Attitudes and Dispositions:
Percentage Change Over Time
I feel like I have choice in what I learn at school.
I believe teachers should tell students what to learn in school.
Commentary: Although it looks like regression, the students actually disagreed with the statement about teachers telling students what to learn in schools, so their belief in self-determination increased.
When I choose my own inquiry, I can focus on it for a long time.
I love pursuing my personal inquiries.
Commentary: When watching students during self-directed learning, the level of engagement is what really stands out. As the year went on, they became more and more on task and passionate about their learning.
I know how to learn about anything I want to.
I believe students can learn without teachers.
Commentary: One of the biggest successes of self-directed learning is that students have learned how to learn. This is the first step in empowering them to become lifelong learners.
I need adults to help me stay focused while inquiring.
When I don’t know what to do, I usually ask a teacher.
Commentary: Again, what looks like regression is actually growth. In line with engagement, students rarely need to be redirected during self-directed learning time. Their independence grew considerably.
I enjoy learning and have fun while doing it.
I feel excited about my passions.
Commentary: As was evidenced by many of the reflections and comments, students really enjoy the opportunity to learn about what they want. The energy is high and the enthusiasm is contagious.
I work well as a member of a group.
Commentary: This was one of the biggest positive surprises from the data. What started out with students learning primarily on their own, naturally morphed into the majority of the class inquiring in partnerships. In the end, the majority of self-directed inquiries were learned in partnerships.
I know how to use student resources to help me learn.
I know where to go to find answers to my questions.
Commentary: “Student resources” refer to a collection of student databases, search engines and news sources the school has subscriptions to. At the beginning of the year, students were guided to use these child-friendly sites during self-directed learning. However, by the end of the year, the vast majority of students had abandoned those school-sponsored resources in favor of publicly used online sites, with some hard-copy texts interspersed.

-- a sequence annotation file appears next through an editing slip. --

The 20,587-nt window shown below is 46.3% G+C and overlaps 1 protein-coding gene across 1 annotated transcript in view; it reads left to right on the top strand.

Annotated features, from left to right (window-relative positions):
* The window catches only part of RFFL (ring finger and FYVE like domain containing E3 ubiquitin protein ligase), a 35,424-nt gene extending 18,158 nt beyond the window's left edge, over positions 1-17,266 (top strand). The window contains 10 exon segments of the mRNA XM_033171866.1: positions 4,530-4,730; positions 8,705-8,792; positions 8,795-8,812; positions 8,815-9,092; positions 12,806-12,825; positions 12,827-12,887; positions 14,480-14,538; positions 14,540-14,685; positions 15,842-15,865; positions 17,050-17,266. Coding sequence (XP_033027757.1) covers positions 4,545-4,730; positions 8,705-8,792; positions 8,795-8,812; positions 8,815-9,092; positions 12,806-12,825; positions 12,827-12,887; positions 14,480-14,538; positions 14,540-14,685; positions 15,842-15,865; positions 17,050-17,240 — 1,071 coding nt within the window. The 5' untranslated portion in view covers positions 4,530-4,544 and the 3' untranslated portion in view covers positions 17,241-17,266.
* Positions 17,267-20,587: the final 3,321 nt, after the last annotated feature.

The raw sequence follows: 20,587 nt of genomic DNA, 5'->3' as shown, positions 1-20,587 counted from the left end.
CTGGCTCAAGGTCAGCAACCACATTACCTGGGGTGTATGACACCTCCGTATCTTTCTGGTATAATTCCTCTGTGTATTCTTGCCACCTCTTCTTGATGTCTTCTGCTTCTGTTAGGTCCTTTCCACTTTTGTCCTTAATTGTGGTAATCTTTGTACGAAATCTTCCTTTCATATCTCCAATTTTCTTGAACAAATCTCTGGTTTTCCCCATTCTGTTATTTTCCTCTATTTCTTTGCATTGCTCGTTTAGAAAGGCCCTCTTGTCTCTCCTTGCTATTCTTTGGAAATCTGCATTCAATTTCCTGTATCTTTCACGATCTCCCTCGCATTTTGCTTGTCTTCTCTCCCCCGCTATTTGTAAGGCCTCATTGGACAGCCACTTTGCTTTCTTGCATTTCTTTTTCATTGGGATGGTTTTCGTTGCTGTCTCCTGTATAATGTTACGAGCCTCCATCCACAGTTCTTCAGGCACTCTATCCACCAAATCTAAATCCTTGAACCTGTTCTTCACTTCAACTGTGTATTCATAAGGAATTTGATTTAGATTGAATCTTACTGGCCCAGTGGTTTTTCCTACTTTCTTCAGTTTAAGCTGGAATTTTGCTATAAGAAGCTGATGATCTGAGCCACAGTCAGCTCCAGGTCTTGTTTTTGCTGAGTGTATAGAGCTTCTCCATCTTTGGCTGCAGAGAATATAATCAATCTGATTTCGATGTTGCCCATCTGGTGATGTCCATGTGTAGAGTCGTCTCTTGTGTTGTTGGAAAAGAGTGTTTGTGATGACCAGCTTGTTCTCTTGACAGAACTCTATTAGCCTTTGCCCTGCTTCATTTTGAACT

I know how to communicate my learning to others.
I use visual modes and media to communicate my learning.
Commentary: “Visual modes” refer to different visual media used to communicate. As the year progressed, the complexity and repertoire of visual modes became increasingly diversified as students evaluated which mode would best suit their purpose.
I feel proud of myself as a learner.
I feel good about my personal learning progress.
Commentary: These numbers were slightly lower than one would have expected, considering the pride and enthusiasm that filled the learning environment during self-directed learning.
I am an organized person.
I know how to organize information I collect.
Commentary: It is interesting to see such different results in how students would describe themselves, compared to how they apply the skill/disposition of organization. Although students don’t see themselves as becoming more organized, they do feel they are better organizing their learning process.
I am a creative person.
I know how to express my learning in different ways.
Commentary: Again, there is a significant gap between how students see themselves and how they express their creativity.
I enjoy challenges.
I believe mistakes are positive for me.
Commentary: Despite the fact that students are familiar with growth mindsets and neuroplasticity, they would much rather be challenged than make mistakes. Although this is not surprising given the human condition, this should be something I work on students having greater acceptance with next year.
I am someone who perseveres through challenging situations.
I feel okay when I fail.